Looking as I do, I always anticipated getting away with it—and for the most part, I did. On the rare occasion that I got swung on—I can think of two instances, both of which involved me throwing the first punch—I was shocked. 

Assuredly, I was drunk during these encounters. But to say that alcohol is the sole driver of this kind of entitled behavior—especially when it involves the police—oversimplifies the more complicated truth. Drunk or not, it’s a fact that white people are more prone to acting like assholes to authority figures—because we’re more likely to get away with it. White people are less likely to acknowledge our systemically biased system as we are prone to feeling entitled to the privileges it affords us. And when encounters with the police don't go our way, we’re more prone to feeling like victims—even when the negative consequences are our own goddamn fault.

And even though I no longer pick fights in bars with strangers, I can still sometimes be an asshole. I can sometimes pop shit and break minor laws with relative impunity. The hashtag, #CrimingWhileWhite lets me know I’m not unique in this regard. 

As the most recent example, I was pulled over on my bicycle after I rode through a red light in plain view of a parked police car. They probably wouldn’t have stopped me at all if I hadn’t narrowly missed a woman pushing a baby carriage. I argued with the cops for awhile about my proximity to the woman—even as their faces pleaded with me to just shut up, say I’m sorry, and move along.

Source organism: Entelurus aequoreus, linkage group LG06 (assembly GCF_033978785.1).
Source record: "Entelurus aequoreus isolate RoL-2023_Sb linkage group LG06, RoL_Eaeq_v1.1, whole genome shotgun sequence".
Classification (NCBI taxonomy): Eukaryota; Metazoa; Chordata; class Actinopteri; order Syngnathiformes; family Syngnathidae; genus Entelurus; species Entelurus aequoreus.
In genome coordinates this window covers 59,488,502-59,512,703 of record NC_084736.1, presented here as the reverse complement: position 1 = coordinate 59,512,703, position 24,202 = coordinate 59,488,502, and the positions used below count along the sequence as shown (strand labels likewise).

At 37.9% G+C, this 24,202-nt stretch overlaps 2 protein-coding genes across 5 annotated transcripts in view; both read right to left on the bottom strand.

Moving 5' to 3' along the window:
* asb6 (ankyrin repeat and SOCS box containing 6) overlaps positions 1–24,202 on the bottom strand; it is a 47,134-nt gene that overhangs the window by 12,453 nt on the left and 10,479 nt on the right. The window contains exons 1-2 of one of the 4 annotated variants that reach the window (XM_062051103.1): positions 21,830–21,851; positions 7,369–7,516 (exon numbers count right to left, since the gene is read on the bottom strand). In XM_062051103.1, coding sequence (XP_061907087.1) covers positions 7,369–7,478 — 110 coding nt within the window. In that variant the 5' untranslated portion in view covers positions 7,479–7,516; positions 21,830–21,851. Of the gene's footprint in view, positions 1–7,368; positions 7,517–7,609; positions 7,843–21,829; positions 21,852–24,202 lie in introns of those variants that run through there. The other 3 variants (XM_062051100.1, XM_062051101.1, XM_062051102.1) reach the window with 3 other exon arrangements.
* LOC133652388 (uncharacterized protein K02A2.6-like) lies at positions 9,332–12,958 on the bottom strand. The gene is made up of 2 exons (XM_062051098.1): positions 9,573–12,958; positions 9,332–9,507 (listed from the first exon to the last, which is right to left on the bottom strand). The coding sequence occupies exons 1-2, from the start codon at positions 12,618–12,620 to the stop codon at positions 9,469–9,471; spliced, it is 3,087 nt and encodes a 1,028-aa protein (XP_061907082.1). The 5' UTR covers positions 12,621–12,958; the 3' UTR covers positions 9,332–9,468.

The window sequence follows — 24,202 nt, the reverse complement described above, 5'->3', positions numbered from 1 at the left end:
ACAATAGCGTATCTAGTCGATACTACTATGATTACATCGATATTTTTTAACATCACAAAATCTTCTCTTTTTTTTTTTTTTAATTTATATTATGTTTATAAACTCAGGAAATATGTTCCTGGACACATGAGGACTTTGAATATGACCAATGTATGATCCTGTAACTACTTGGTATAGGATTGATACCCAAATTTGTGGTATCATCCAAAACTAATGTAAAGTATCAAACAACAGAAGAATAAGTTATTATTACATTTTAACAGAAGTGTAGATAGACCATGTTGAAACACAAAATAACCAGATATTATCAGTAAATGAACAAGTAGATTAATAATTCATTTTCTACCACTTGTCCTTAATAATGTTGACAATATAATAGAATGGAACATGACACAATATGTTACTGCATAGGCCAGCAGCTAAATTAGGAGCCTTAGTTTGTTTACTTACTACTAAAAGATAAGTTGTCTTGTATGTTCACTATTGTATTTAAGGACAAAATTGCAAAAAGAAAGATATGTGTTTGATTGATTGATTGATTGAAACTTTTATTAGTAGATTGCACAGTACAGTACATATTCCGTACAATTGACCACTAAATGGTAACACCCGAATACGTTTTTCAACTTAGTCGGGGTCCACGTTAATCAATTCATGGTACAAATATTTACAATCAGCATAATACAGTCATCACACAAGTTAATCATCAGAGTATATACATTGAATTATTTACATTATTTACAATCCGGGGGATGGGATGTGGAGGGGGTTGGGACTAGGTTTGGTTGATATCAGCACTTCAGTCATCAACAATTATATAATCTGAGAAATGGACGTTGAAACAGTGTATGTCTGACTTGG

As I peddled away without so much as a ticket, I couldn’t help but reflect on my conduct. I had just behaved in a way that could have gotten a person of color killed. Not that anyone ought to be killed for running a red light or talking back to an authority, but why’d I have to be a dick? It was a moment of realization concerning the double standard for white people and people of color interacting with cops.

I was also struck by how difficult it was to admit, even to myself, that I had been in the wrong. 

The one time I got arrested was back in high school. Week after week in a different tube top and the same skintight black pants, my girl Jenny and I would go dancing nearly every Friday night at a club called the Cosmopolitan—the Cos, we called it for short. In a strip mall sandwiched between a Dollar Tree and a Payless Shoe Store, on under 21 night at the Cos we felt so grown up. On this particular night someone said something about someone and so afterwards everyone was outside, circling to fight. At the center were our friends Danny and Andre and some other kids from another school. Just as shit was about to go off, the cops pulled in to break it up. Words were flying until the cops moved in to arrest.